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Logitech G935 7.1 wireless gaming headset reviewed

Better wireless than wired

Even as recently as a few years ago, the gaming headset market was still figuring out what people wanted in a headset. These days, though, the feature set is pretty well solidified, which can make it hard for each headset to stand out. The differences often come in the particular company's build quality or look of the hardware, the software they provide, and of course the basic sound quality the headset can muster. Logitech's G935 7.1 wireless Lightsync gaming headset is, in many ways, exactly what you'd expect from Logitech. It offers a clean look clad in lots of plastic, plenty of customization through Logitech's G HUB software, and a lot of ways to use the gear.

If you've worn Logitech's previous high-end gaming headset, the G933, you have a fairly good idea of what you're getting into here. At a glance, the two headsets look all but identical. That's okay, because there are a ton of great features that make the G935 worth a look on its own at the $179 price Logitech is asking.

Build, Style & Fit

Like the G933, the G935 is a mostly plastic affair; the only visible metal is the flexible stuff in the headband. The styling is a little different, but I literally had to compare the two side by side to notice.

Left: Logitech G933; Right: Logitech G935.

But that's okay, because they look fine. The G935's aesthetics are about what I'd expect in a gaming headset, if a bit subdued. The RGB LED lighting is basically identical to the G933, as is the shape of the boom mic.

Even the design inside the ear cups is the same. Inside the left earcup is a nice storage spot for the USB dongle, while the right earcup houses a rechargeable, replaceable Lithium-Ion battery.

The left ear also houses all the inputs and buttons. There are jacks for a 3.5mm audio cable (included), a micro USB cable for charging, four buttons, a power switch, and a volume knob. Three of the four buttons are programmable, while one is a dedicated mute button. That last one seems a little superfluous given that the mic features the "lift to mute" functionality that I've come to expect from powered headsets. Why build it in twice?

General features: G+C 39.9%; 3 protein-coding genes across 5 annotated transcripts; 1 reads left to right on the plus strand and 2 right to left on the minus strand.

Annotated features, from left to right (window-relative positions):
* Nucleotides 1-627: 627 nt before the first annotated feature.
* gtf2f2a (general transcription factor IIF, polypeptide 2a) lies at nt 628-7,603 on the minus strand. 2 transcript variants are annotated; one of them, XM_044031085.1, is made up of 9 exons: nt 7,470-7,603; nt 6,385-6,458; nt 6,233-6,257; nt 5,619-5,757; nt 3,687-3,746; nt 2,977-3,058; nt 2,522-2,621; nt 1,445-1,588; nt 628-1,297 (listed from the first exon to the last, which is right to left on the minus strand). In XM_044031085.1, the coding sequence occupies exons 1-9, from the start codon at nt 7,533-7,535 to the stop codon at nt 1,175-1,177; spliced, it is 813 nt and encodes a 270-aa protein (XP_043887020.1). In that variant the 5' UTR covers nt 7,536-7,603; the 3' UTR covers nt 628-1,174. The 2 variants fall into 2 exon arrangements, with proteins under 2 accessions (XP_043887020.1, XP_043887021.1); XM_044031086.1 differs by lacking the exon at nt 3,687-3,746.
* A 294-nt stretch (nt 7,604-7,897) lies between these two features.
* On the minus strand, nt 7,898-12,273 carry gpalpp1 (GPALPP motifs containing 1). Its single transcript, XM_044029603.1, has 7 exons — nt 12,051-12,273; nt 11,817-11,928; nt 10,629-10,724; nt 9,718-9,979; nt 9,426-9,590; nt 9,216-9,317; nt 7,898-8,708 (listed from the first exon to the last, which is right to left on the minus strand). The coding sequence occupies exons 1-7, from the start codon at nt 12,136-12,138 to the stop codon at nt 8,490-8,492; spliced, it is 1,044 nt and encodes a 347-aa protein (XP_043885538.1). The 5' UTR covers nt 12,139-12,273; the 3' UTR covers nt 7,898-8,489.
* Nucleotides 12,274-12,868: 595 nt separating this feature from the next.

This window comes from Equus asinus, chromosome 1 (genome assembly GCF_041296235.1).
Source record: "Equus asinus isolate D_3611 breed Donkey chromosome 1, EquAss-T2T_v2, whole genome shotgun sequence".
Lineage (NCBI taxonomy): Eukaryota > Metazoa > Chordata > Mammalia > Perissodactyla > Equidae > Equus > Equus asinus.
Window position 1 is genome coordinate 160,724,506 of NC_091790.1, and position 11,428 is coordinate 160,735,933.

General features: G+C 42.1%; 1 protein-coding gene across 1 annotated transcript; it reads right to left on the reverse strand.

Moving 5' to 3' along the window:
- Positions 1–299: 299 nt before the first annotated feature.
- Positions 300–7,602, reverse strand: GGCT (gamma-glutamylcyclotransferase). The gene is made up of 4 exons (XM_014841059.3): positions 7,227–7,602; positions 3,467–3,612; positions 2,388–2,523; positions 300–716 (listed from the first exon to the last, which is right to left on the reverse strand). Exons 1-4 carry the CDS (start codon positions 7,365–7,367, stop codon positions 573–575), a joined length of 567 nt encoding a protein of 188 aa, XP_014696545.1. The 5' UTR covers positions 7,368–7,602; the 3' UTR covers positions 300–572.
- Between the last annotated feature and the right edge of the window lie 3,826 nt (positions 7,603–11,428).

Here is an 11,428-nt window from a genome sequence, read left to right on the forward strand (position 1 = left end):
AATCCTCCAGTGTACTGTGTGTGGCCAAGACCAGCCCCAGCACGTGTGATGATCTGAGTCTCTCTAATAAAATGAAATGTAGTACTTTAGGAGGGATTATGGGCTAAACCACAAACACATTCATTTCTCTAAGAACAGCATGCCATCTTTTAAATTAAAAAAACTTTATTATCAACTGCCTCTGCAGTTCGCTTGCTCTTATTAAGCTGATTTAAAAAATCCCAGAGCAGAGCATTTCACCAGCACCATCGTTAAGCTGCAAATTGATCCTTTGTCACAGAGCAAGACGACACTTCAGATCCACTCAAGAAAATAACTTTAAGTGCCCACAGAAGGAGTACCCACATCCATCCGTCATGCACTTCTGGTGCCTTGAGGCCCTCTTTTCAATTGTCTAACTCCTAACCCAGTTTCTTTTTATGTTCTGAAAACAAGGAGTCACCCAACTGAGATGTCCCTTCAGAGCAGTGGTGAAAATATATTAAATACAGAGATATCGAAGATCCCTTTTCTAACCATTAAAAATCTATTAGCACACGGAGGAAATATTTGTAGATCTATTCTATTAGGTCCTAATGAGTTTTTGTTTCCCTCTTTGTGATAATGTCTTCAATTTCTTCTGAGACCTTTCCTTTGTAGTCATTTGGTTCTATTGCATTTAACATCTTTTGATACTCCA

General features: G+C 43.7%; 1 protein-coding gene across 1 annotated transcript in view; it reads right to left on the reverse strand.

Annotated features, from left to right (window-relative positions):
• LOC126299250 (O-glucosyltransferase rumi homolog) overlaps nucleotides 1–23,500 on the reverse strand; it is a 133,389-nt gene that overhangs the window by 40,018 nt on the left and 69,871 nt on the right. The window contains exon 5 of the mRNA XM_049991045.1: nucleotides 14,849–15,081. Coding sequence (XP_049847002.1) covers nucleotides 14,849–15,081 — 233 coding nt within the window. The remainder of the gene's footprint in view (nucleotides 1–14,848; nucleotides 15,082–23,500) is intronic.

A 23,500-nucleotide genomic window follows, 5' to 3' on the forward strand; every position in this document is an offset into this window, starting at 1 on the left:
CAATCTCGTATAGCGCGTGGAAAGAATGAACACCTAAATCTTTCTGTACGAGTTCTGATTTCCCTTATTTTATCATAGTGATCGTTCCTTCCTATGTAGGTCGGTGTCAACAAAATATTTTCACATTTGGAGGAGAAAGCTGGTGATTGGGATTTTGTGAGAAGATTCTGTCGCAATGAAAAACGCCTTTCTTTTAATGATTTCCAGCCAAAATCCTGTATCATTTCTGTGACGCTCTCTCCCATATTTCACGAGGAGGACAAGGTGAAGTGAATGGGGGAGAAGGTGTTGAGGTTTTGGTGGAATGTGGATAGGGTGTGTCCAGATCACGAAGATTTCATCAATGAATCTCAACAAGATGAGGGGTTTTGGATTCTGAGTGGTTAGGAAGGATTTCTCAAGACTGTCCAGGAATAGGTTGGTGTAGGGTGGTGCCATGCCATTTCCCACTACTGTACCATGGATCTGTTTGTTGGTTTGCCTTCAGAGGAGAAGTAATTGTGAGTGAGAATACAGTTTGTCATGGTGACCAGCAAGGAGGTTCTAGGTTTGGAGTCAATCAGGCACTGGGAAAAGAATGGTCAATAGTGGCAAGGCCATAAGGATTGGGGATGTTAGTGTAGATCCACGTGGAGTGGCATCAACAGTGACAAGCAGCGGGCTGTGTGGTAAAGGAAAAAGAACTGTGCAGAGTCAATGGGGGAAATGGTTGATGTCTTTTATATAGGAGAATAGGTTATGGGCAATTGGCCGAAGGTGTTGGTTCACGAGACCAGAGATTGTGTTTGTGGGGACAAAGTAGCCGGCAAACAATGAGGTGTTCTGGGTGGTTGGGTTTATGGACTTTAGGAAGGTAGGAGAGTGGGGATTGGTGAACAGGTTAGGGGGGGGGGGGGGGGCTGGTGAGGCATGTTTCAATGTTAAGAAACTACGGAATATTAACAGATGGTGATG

Instead of the sport mesh that we've seen on lots of previous Logitech headset earcups, the G935 has a faux leatherette type of material. The earcup material is replaceable, though the set doesn't come with any extra cups. The headband cushion is made from the same material.

I found that wearing the G935 for extended periods is mostly very comfortable. Even as I'm writing this, they're sitting on my head pouring Metallica into my ears, and they have been for hours. But they're not my favorite, even among Logitech headsets. Logitech's G533 and G Pro headsets both have more even head pressure and stand up better to head movement. The G935 will handle regular gaming movement just fine without budging, but if you do the old wet-dog headshake, the G935 starts moving sooner than the G533. The head pressure thing is going to be very subjective. If you have a slightly smaller head, the 533 might end up feeling loose.